David’s painful cry to God renews his confidence and fortifies his assailed spirit with courage to confront his enemies who are trampling his “glory” (i.e. his reputation as God’s son) into the ground. The term “O men” is a reference to “those of elevated social rank and position in contrast to those of more humble station”5 (Ps 49:2; 62:9; Isa 2:9; 5:15). These are the rich and powerful in Israel, some of whom may have been in David’s elite inner circle or cabinet. Because of their inability to wait on God to answer David’s prayers for rain, they gave up on God and sought gods they could see and manipulate to get life.

It’s often difficult for the wealthy and influential to wait patiently for God to act when needs seem to go unmet and they have no end of resources and connections they can enlist to manipulate change. I can easily identify here. The more resources I have, I find I am much quicker to rely on them to meet needs and solve problems instead of waiting on God in prayer. In utter dismay, David’s “How long?” condemns their betrayal which has trampled the king’s glory in the ground. Their misplaced affections are a lie that leads to a dead end called “emptiness.”
With uncanny courage, David informs these rebels that absolutely nothing has changed in his relationship with God. “Know that the Lord has set apart the godly for himself,” states the truth in the strongest covenantal language possible. The word “set apart” (palah) means to treat a person or group with such distinction and excellence that they become a public stage to display God’s power and presence. As Elmer Martens explains,
Most of the seven occurrences of plh in the OT point not only to some distinctive dealing with a person or group but to a distinctive dealing revelatory of God’s presence and power. Moses, following the incident of the golden calf, argues with God that God’s failure to accompany his people will mean loss of the people’s distinctive position. “What else (apart from your accompanying us) will distinguish (palah) me and your people from all the other people on the face of the earth?” (Exod 33:16). Israel is marked out as a people by the reality of God’s presence with them.6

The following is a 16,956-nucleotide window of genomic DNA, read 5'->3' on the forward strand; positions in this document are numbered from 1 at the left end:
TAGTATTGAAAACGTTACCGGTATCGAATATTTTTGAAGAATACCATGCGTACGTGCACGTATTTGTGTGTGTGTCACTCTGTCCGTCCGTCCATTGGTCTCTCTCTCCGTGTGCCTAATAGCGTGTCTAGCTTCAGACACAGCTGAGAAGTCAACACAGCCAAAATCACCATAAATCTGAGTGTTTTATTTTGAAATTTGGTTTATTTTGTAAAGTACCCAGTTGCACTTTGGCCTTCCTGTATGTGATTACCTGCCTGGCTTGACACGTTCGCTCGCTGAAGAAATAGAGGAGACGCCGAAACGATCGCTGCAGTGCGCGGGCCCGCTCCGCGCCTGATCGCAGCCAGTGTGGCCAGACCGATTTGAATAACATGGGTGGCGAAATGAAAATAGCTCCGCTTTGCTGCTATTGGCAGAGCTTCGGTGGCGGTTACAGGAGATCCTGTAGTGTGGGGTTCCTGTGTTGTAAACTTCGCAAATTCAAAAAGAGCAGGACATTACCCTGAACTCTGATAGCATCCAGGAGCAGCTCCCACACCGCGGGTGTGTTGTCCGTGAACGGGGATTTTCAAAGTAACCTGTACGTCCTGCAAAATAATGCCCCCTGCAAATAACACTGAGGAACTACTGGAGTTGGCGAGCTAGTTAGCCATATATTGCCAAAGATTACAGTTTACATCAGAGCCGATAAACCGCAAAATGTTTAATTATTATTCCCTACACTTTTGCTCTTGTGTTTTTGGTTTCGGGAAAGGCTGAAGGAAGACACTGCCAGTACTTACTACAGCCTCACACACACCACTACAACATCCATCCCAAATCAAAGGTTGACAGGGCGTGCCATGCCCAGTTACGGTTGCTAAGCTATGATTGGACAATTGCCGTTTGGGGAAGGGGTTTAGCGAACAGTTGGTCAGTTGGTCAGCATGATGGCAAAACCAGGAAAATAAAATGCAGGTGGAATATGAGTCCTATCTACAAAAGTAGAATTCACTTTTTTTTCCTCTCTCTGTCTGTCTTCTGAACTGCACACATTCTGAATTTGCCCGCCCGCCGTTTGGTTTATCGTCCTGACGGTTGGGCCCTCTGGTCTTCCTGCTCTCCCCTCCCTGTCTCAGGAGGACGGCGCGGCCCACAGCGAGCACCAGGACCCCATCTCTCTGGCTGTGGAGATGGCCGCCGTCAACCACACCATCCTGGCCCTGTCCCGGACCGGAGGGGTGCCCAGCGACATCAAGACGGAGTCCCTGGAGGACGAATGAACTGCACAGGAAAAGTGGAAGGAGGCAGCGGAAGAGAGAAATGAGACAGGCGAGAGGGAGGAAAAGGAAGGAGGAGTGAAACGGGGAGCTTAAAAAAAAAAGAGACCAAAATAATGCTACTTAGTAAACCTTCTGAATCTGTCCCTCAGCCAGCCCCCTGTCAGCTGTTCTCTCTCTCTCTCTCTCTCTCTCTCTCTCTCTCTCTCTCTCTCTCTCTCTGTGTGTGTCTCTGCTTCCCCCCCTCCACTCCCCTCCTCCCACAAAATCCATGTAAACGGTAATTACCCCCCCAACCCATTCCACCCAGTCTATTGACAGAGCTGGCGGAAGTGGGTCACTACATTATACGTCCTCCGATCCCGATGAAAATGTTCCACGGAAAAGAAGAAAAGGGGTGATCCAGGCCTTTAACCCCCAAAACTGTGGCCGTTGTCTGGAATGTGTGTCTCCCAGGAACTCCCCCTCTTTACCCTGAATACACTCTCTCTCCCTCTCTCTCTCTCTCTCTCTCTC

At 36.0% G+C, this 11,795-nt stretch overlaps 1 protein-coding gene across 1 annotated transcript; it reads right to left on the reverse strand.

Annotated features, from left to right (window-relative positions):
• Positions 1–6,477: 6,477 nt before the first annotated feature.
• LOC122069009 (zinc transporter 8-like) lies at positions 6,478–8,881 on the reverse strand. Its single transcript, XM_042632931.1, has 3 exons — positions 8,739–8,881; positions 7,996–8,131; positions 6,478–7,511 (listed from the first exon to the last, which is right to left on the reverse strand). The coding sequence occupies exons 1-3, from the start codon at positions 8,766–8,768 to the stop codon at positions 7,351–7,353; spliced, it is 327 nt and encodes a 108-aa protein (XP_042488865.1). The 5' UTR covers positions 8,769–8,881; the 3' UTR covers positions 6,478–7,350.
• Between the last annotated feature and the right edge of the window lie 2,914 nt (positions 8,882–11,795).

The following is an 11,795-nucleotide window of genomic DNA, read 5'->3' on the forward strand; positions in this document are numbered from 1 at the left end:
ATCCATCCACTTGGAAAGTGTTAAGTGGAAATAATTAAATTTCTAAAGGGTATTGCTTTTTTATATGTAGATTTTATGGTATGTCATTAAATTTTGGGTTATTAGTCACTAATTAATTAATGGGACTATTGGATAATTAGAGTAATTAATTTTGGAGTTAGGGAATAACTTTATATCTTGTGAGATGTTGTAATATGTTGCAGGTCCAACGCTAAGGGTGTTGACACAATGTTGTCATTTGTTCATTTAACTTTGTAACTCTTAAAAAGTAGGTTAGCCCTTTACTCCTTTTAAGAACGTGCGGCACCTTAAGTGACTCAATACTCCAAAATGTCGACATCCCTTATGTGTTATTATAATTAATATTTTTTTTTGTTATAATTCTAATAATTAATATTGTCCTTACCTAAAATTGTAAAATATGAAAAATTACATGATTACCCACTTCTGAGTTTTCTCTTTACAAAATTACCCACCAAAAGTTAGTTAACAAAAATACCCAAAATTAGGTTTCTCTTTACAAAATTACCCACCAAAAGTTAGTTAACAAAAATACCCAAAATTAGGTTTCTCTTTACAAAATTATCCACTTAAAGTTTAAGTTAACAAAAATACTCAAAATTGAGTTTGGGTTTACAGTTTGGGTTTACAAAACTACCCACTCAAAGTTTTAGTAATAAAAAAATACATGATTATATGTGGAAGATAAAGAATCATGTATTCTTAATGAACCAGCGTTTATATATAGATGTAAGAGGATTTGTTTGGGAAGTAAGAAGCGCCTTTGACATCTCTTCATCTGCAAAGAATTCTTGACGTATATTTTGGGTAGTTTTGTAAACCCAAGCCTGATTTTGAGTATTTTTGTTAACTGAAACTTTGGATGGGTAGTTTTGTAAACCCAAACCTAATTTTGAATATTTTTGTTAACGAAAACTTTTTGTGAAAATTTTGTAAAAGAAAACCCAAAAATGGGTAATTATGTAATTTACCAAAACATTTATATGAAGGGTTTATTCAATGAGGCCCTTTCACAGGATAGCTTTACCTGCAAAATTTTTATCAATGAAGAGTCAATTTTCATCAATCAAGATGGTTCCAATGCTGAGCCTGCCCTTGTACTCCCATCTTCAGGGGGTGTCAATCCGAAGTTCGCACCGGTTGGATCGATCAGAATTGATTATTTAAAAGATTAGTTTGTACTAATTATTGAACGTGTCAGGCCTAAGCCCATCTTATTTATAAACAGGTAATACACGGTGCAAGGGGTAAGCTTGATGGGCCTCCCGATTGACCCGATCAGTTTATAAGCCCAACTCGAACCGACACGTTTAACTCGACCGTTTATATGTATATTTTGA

These defectors are to know in no uncertain terms that God’s present silence in no way suggests that he does not hear David’s prayers.
How did David have such confidence to know that he was indeed the “son of God,” king of Israel? Bruce Waltke gives three crucial indications:
1. First there was the prophetic word of Samuel, the prophet. Somehow or other the word of that holy man came to him with such efficacious power that he believed it and risked everything on it. And in the same way the word of God comes to us in a moment of time with such conviction that we cannot escape it. We believe and respond, and we risk our entire life upon the moment when we once heard so clearly the voice of God setting us apart.
2. Secondly, there was the Spirit of God accompanying the prophetic word to David. Just think that if the anointing of the Spirit on David was enough to give his adherers and followers faith, how much more for us who live in the Messianic age of reality with our King, who was born of a virgin, Son of God in the fullest sense, who had the prophetic word of John the Baptist testifying to God’s presence. What reason we have to be confident, therefore, in this age of prayer – know your King!
3. Thirdly, David did works of righteousness in the power of this Spirit. And so did Christ. As Peter told Cornelius in Caesarea,
You know what has happened throughout Judea, beginning in Galilee after the baptism that John preached — how God anointed Jesus of Nazareth with the Holy Spirit and power, and how he went around doing good and healing all who were under the power of the devil, because God was with him. (Acts 10:37-38) 7